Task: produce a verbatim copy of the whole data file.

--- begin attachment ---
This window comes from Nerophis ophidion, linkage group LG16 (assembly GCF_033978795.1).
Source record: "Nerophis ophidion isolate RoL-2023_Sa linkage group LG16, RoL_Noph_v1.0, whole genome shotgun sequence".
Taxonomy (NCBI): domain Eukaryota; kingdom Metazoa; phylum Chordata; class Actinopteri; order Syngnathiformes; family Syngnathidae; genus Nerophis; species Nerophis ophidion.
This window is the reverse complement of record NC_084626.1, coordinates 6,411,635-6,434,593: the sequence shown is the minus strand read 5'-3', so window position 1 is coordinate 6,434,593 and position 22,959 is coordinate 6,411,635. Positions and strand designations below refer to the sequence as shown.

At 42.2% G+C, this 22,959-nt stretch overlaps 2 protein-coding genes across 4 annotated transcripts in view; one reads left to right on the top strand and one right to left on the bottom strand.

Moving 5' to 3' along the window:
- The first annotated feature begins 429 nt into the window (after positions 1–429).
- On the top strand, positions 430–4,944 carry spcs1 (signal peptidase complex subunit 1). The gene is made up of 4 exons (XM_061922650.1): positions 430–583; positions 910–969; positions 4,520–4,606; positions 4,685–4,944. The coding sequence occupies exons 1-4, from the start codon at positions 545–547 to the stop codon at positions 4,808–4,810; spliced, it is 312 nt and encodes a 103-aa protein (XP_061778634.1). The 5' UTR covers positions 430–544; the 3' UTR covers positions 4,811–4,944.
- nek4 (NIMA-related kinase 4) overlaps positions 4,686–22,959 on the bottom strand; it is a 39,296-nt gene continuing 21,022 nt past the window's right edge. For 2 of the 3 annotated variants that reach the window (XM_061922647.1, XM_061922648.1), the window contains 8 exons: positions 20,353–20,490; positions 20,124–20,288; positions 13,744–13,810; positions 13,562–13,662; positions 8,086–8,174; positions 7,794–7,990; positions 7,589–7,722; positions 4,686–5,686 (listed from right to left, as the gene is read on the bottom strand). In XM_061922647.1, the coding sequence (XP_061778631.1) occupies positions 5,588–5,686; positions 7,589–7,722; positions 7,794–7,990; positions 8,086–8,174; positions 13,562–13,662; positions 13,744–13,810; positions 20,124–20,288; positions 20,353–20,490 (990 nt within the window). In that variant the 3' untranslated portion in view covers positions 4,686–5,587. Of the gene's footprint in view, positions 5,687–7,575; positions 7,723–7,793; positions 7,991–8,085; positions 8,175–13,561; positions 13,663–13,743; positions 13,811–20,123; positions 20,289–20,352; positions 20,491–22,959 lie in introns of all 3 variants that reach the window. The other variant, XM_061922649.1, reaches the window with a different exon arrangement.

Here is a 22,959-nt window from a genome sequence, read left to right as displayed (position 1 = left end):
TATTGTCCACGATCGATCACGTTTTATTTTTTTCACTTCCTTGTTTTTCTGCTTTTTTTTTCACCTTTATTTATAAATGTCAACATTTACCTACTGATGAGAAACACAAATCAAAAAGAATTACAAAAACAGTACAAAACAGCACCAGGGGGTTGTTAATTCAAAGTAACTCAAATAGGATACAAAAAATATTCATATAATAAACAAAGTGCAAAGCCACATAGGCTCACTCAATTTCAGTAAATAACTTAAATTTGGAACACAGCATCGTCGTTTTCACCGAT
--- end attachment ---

This window comes from Nerophis ophidion, linkage group LG16 (assembly GCF_033978795.1).
Source record: "Nerophis ophidion isolate RoL-2023_Sa linkage group LG16, RoL_Noph_v1.0, whole genome shotgun sequence".
Taxonomy (NCBI): domain Eukaryota; kingdom Metazoa; phylum Chordata; class Actinopteri; order Syngnathiformes; family Syngnathidae; genus Nerophis; species Nerophis ophidion.
This window is the reverse complement of record NC_084626.1, coordinates 6,411,635-6,434,593: the sequence shown is the minus strand read 5'-3', so window position 1 is coordinate 6,434,593 and position 22,959 is coordinate 6,411,635. Positions and strand designations below refer to the sequence as shown.

At 42.2% G+C, this 22,959-nt stretch overlaps 2 protein-coding genes across 4 annotated transcripts in view; one reads left to right on the top strand and one right to left on the bottom strand.

Moving 5' to 3' along the window:
- The first annotated feature begins 429 nt into the window (after positions 1–429).
- On the top strand, positions 430–4,944 carry spcs1 (signal peptidase complex subunit 1). The gene is made up of 4 exons (XM_061922650.1): positions 430–583; positions 910–969; positions 4,520–4,606; positions 4,685–4,944. The coding sequence occupies exons 1-4, from the start codon at positions 545–547 to the stop codon at positions 4,808–4,810; spliced, it is 312 nt and encodes a 103-aa protein (XP_061778634.1). The 5' UTR covers positions 430–544; the 3' UTR covers positions 4,811–4,944.
- nek4 (NIMA-related kinase 4) overlaps positions 4,686–22,959 on the bottom strand; it is a 39,296-nt gene continuing 21,022 nt past the window's right edge. For 2 of the 3 annotated variants that reach the window (XM_061922647.1, XM_061922648.1), the window contains 8 exons: positions 20,353–20,490; positions 20,124–20,288; positions 13,744–13,810; positions 13,562–13,662; positions 8,086–8,174; positions 7,794–7,990; positions 7,589–7,722; positions 4,686–5,686 (listed from right to left, as the gene is read on the bottom strand). In XM_061922647.1, the coding sequence (XP_061778631.1) occupies positions 5,588–5,686; positions 7,589–7,722; positions 7,794–7,990; positions 8,086–8,174; positions 13,562–13,662; positions 13,744–13,810; positions 20,124–20,288; positions 20,353–20,490 (990 nt within the window). In that variant the 3' untranslated portion in view covers positions 4,686–5,587. Of the gene's footprint in view, positions 5,687–7,575; positions 7,723–7,793; positions 7,991–8,085; positions 8,175–13,561; positions 13,663–13,743; positions 13,811–20,123; positions 20,289–20,352; positions 20,491–22,959 lie in introns of all 3 variants that reach the window. The other variant, XM_061922649.1, reaches the window with a different exon arrangement.

Here is a 22,959-nt window from a genome sequence, read left to right as displayed (position 1 = left end):
TATTGTCCACGATCGATCACGTTTTATTTTTTTCACTTCCTTGTTTTTCTGCTTTTTTTTTCACCTTTATTTATAAATGTCAACATTTACCTACTGATGAGAAACACAAATCAAAAAGAATTACAAAAACAGTACAAAACAGCACCAGGGGGTTGTTAATTCAAAGTAACTCAAATAGGATACAAAAAATATTCATATAATAAACAAAGTGCAAAGCCACATAGGCTCACTCAATTTCAGTAAATAACTTAAATTTGGAACACAGCATCGTCGTTTTCACCGAT